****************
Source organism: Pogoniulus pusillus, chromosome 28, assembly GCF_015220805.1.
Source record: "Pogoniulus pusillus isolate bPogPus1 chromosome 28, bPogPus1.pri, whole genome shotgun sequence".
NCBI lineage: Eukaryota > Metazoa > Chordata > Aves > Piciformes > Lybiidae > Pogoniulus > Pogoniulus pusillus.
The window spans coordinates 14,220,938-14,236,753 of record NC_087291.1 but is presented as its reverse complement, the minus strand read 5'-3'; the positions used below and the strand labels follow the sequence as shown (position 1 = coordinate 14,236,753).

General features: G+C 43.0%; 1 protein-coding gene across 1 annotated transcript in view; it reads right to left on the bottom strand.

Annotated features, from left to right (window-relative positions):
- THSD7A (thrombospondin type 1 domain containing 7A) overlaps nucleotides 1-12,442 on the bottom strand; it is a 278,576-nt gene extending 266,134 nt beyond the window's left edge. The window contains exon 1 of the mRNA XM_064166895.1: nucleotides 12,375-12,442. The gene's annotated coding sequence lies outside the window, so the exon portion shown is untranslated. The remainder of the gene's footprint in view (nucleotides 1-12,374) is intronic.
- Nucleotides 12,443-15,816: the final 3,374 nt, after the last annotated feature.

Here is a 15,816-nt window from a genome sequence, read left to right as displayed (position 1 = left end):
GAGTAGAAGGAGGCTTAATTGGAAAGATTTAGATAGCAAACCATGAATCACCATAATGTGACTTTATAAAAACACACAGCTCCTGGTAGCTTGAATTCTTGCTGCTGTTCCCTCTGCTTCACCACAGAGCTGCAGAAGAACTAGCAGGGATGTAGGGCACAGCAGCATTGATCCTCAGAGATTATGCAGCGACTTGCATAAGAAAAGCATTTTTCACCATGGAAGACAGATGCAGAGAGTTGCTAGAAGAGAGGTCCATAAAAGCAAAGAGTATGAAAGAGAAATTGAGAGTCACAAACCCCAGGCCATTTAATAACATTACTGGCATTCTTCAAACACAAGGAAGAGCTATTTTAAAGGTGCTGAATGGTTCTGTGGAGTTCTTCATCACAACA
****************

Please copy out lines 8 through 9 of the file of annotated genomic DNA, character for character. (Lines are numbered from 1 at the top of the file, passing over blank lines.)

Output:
- Nucleotides 12,443-15,816: the final 3,374 nt, after the last annotated feature.

Here is a 15,816-nt window from a genome sequence, read left to right as displayed (position 1 = left end):